FPP Blog Series: Issue 19: Common Errors in Pharmacy Accounting Systems

Blog Post

Date: 12 October 2017

One of the most important aspects of running a business, especially community pharmacy businesses, are the financial and accounting systems.

Owners base decisions on this data, as do banks, valuers, future partners and owners, the Australian Taxation Office etc. So many people are making important decisions on this data. With this in mind it is imperative the financial and accounting systems you employ in your business are accurate and thorough.

To help pharmacy owners we will be going through the top errors commonly found in pharmacy accounting systems.

1) Stock Movements not considered – a common element missing on most internal accounts is the monthly movement in stock values. Considering the size of the investment most pharmacies make in stock, it would make sense this is managed and measured regularly. This can have a big impact on the assessment of any pharmacies performance and is a vital component.

The question is how you measure Stock on Hand (SOH) at any given time. Some pharmacy owners will base the stock on hand value on the Point of Sale system data. Others will base stock movements on a defined Gross Profit margin with regular adjustments to the physical stock takes. Either method has positives and negatives.

2) Inaccurate recording of closing stock values - Your Point Of Sale (POS) system can give you Stock on Hand reports which provide you with a stock value, but the accuracy may be questionable. Many experienced owners and pharmacy accountants will tell you their SOH reports are notorious for being inaccurate, unless strict data management is performed. Poor POS housekeeping can produce negative stock counts (understated) or stock numbers well higher than what is on the shelf (overstated). There are been many examples of businesses presenting accounts based on a POS stock value that bears no resemblance to what is on the shelf. The pharmacy owner and manager must ensure this is managed properly to ensure accurate financial data.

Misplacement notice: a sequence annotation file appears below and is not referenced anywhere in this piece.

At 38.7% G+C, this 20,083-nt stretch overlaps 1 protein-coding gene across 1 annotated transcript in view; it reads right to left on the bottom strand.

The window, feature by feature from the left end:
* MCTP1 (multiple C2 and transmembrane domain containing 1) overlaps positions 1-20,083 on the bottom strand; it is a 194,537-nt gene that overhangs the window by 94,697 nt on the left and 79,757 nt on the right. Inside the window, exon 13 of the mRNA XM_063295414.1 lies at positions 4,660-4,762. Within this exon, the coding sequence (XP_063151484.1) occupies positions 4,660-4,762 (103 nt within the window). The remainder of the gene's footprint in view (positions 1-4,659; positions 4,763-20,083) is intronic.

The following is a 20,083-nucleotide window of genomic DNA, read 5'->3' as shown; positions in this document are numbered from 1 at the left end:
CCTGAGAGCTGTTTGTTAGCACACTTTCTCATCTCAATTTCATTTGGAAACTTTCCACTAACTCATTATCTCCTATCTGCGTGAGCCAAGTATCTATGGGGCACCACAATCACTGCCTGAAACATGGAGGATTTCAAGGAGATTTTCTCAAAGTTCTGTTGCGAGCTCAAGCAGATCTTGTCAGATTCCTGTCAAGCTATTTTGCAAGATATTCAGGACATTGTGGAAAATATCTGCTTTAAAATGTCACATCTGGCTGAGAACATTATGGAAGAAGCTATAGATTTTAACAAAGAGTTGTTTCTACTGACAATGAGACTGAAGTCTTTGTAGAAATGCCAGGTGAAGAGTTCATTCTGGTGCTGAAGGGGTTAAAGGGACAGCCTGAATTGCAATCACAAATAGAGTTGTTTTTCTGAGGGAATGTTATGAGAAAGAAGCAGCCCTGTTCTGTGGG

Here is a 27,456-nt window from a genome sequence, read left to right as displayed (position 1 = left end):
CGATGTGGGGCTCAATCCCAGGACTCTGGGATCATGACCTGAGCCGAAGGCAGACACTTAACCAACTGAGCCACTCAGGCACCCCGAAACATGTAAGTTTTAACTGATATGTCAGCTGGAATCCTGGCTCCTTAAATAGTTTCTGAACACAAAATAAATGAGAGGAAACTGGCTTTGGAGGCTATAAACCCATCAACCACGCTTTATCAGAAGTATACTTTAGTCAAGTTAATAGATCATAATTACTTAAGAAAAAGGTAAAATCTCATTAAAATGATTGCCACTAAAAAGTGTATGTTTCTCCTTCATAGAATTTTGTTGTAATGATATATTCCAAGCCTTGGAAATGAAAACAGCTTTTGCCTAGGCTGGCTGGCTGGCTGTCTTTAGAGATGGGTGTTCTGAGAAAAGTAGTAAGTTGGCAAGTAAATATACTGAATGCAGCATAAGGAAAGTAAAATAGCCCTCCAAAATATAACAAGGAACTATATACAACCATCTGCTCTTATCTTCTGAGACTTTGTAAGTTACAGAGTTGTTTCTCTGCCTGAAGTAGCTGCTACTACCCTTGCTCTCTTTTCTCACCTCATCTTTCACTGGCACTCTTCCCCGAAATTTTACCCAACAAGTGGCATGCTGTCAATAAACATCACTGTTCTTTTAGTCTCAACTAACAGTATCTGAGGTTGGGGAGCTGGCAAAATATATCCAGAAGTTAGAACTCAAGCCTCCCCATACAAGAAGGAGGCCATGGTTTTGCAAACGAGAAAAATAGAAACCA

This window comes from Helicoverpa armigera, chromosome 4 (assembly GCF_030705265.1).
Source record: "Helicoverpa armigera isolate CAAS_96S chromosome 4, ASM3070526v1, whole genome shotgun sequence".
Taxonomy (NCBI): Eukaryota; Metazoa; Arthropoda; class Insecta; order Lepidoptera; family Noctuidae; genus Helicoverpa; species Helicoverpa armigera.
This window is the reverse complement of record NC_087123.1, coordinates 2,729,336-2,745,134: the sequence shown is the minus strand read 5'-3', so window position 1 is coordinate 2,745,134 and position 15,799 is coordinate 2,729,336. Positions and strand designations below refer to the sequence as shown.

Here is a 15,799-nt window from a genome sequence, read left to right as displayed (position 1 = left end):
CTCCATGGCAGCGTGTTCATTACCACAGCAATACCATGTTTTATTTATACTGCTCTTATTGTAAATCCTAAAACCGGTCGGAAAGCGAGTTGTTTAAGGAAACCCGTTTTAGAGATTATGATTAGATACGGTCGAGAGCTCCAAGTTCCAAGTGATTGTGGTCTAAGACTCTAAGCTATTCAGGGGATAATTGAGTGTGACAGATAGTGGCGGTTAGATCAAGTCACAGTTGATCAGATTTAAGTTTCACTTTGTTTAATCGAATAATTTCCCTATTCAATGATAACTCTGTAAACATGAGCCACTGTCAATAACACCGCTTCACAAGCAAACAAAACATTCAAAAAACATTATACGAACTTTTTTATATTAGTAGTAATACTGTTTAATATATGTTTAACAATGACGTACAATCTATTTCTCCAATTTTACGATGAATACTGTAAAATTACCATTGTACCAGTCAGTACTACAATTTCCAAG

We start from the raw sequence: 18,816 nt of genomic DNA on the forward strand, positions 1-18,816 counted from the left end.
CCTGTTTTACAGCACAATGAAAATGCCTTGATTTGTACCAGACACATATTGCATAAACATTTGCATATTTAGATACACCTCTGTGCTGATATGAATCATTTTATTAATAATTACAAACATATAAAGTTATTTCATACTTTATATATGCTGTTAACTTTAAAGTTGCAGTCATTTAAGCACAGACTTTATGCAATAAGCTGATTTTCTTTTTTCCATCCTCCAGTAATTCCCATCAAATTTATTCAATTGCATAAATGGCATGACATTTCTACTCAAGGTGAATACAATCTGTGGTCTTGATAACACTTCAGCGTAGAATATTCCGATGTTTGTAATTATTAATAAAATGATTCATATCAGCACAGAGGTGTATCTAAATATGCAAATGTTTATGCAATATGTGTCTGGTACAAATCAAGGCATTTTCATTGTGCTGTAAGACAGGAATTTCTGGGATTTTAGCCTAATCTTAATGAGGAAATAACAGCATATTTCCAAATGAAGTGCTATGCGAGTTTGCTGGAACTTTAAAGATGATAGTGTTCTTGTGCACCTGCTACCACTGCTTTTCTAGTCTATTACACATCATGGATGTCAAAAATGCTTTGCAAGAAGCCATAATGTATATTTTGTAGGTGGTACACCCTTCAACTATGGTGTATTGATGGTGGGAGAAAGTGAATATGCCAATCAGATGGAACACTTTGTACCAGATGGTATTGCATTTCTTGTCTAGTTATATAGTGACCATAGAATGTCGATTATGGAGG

To ensure your POS stock counts are correct you must undertake regular stock takes. We would suggest twice a year. One must be at 30 June and the other half way through the year. 31 January is usually a good month to do so. By undertaking regular stock takes and updating the POS stock counts you not only have a more reliable stock reporting systems but you also have more reliable financial reports.

3) Customer Debtors not reconciled – many pharmacies have customers with accounts that they maintain, yet their financial systems and reporting may not properly account for this. Proper financial systems would ensure customer debtors are reconciled each month and taken up in the financial records of the business. Also like stock management, the customer debtor’s system also needs to be managed properly to ensure the outstanding balances are correct and recoverable. Talk to your accountant about how to deal with those amounts that are not recoverable (bad debts).

4) PBS Debtors – another item that is often not taken up is the PBS amounts owing at the end of any given month. Again, this can be quite a large amount and is a fundamental component of pharmacy income. These monies represent amounts owing to the business and should be treated as an accrual, no different than Customer Debtors.

5) Scripts Owing – those pharmacies that deal extensively with residential care facilities often have large numbers of scripts owing from doctors. Outstanding owing scripts can become a significant problem from a cash flow perspective. Of course besides the outstanding PBS funds, pharmacies leave themselves at risk of regulatory issues if the owing scripts are not received by the prescriber in a timely manner. Ensure the value of the scripts owing are identified and recorded in the financial accounts monthly.

We will explore this topic further next week. The important issue here is some financial systems are lacking in accuracy and completeness. It is advisable for pharmacy owners to seek the right advice from an experienced pharmacy accountant before making any changes to their financial systems. You should also ensure your financial systems and data recording protocols are accurate.
Pharmacy owners are making significant financial decisions based on this data, as are their bank managers, accountants and financial advisers. It is vital these processes are improved by regular review and reconciliation of discrepancies.

Written by John Thornett FCA CTA, Director, Peak Strategies Pty Ltd.

Every effort has been made to ensure that the information and/or advice contained in these pages are free from error and/or omission. You should seek your own advice prior to acting on any information contained within these pages. No responsibility can be accepted by the Pharmacy Guild of Australia or its employees involved in the preparation of these pages for any claim which may arise from a person acting on information and/or advice contained herein.

Contact: Andria Aird
Phone: 08 9429 4100

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Page last updated 12 October 2017